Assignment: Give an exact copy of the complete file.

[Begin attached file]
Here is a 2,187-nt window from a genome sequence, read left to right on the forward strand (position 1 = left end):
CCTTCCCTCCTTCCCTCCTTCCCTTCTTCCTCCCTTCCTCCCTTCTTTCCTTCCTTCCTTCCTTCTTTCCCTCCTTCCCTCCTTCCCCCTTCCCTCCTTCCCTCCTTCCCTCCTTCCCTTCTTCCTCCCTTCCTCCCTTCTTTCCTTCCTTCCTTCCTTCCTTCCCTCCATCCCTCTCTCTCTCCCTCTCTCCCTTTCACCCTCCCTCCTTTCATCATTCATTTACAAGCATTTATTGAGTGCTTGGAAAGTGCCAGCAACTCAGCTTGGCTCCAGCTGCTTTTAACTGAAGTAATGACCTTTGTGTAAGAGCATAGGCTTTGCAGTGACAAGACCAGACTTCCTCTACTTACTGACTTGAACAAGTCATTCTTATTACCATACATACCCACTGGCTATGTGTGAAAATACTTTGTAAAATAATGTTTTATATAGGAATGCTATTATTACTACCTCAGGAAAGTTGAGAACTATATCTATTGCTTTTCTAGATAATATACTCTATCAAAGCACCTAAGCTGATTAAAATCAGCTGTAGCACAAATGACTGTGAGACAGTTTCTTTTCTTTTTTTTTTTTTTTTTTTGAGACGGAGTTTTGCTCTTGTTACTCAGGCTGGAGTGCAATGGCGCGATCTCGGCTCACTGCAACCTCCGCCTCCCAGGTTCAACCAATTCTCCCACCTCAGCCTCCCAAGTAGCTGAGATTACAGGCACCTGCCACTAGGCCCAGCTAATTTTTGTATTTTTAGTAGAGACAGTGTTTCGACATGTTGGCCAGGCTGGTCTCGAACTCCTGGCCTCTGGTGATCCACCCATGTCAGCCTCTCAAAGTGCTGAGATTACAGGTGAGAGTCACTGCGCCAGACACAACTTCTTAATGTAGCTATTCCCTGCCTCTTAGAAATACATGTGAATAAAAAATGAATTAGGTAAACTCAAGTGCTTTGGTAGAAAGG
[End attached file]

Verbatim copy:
Here is a 2,187-nt window from a genome sequence, read left to right on the forward strand (position 1 = left end):
CCTTCCCTCCTTCCCTCCTTCCCTTCTTCCTCCCTTCCTCCCTTCTTTCCTTCCTTCCTTCCTTCTTTCCCTCCTTCCCTCCTTCCCCCTTCCCTCCTTCCCTCCTTCCCTCCTTCCCTTCTTCCTCCCTTCCTCCCTTCTTTCCTTCCTTCCTTCCTTCCTTCCCTCCATCCCTCTCTCTCTCCCTCTCTCCCTTTCACCCTCCCTCCTTTCATCATTCATTTACAAGCATTTATTGAGTGCTTGGAAAGTGCCAGCAACTCAGCTTGGCTCCAGCTGCTTTTAACTGAAGTAATGACCTTTGTGTAAGAGCATAGGCTTTGCAGTGACAAGACCAGACTTCCTCTACTTACTGACTTGAACAAGTCATTCTTATTACCATACATACCCACTGGCTATGTGTGAAAATACTTTGTAAAATAATGTTTTATATAGGAATGCTATTATTACTACCTCAGGAAAGTTGAGAACTATATCTATTGCTTTTCTAGATAATATACTCTATCAAAGCACCTAAGCTGATTAAAATCAGCTGTAGCACAAATGACTGTGAGACAGTTTCTTTTCTTTTTTTTTTTTTTTTTTTGAGACGGAGTTTTGCTCTTGTTACTCAGGCTGGAGTGCAATGGCGCGATCTCGGCTCACTGCAACCTCCGCCTCCCAGGTTCAACCAATTCTCCCACCTCAGCCTCCCAAGTAGCTGAGATTACAGGCACCTGCCACTAGGCCCAGCTAATTTTTGTATTTTTAGTAGAGACAGTGTTTCGACATGTTGGCCAGGCTGGTCTCGAACTCCTGGCCTCTGGTGATCCACCCATGTCAGCCTCTCAAAGTGCTGAGATTACAGGTGAGAGTCACTGCGCCAGACACAACTTCTTAATGTAGCTATTCCCTGCCTCTTAGAAATACATGTGAATAAAAAATGAATTAGGTAAACTCAAGTGCTTTGGTAGAAAGG